The five year bull market is still going with no signs of slowing, volatility is at an all-time low, and The Fed is still holding down interest rates.
As Oppenheimer's Chief Market Strategists John Stolzfus put it — "The punchbowl remains on the table, the record player keeps spinning tunes — and the party’s still lively."
So everything is just swell on Wall Street right?
Wrong. Most of Wall Street is miserable, and it's not hard to understand why. BTIG's Dan Greenhaus tweeted out this chart that says it all.
Wall Street's brokers make money off of volume (the number of orders waiting to be filled in the market) and Wall Street's traders make money off of volatility (the spread of a given security's price over time).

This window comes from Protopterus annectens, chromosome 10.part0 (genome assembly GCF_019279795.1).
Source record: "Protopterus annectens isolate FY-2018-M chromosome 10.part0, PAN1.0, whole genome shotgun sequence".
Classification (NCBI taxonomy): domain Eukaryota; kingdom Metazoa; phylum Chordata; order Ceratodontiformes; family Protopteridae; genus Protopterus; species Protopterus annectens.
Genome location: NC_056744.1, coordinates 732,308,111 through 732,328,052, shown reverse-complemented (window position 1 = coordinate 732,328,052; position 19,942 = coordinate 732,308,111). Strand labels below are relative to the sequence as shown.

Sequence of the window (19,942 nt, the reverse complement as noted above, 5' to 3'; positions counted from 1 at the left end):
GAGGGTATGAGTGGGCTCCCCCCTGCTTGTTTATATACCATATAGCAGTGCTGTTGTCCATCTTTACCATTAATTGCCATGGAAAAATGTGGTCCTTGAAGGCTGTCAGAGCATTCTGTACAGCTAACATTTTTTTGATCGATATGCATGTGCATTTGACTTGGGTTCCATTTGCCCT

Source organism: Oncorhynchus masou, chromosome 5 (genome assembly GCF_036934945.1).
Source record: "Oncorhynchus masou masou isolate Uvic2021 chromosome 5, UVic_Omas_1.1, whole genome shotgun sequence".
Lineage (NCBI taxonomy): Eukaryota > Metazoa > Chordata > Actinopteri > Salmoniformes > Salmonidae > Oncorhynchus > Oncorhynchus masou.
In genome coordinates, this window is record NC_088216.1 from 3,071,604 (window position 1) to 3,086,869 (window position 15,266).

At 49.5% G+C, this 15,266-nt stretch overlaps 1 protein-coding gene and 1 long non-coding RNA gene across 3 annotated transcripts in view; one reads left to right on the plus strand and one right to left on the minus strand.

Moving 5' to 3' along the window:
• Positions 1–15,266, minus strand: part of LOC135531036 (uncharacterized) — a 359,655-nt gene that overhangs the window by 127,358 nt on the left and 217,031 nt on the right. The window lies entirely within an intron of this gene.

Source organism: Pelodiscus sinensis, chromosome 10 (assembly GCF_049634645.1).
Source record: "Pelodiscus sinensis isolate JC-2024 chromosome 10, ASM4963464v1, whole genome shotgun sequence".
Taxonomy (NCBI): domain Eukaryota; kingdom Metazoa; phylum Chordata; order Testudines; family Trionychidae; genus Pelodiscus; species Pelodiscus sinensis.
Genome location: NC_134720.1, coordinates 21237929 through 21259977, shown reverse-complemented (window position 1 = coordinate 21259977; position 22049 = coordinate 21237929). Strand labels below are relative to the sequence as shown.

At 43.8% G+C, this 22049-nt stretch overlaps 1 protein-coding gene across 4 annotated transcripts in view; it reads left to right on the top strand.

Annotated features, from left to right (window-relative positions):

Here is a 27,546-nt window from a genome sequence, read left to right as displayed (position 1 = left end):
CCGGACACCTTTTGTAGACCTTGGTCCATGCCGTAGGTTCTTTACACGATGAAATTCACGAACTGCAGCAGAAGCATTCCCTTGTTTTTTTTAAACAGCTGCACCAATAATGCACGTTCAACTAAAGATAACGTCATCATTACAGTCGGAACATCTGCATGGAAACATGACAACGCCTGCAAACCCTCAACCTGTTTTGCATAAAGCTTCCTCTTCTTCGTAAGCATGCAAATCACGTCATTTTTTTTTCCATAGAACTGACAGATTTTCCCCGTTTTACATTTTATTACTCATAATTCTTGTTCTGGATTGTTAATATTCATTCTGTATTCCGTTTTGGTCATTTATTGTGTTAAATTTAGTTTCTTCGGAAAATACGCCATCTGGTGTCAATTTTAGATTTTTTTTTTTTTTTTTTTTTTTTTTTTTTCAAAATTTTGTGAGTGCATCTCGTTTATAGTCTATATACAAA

If there's little volume and little spread, there's no money to be made.
And right now volatility and volume are going in one direction.
In this environment, everyone's job is at risk. JP Morgan and other banks have already warned that trading revenue is going to take a serious hit in Q2.
Earlier this month, JP Morgan CFO Marianne Lake went as far as to say that this malaise may hit employees in other parts of the bank as well. Specifically, Lake said that "too much capacity" in bond and currency trading could lead to revenue so anemic that layoffs and compensation cuts may have to be made throughout JPM's investment bank — the biggest investment bank in the world.
So who's having fun here?
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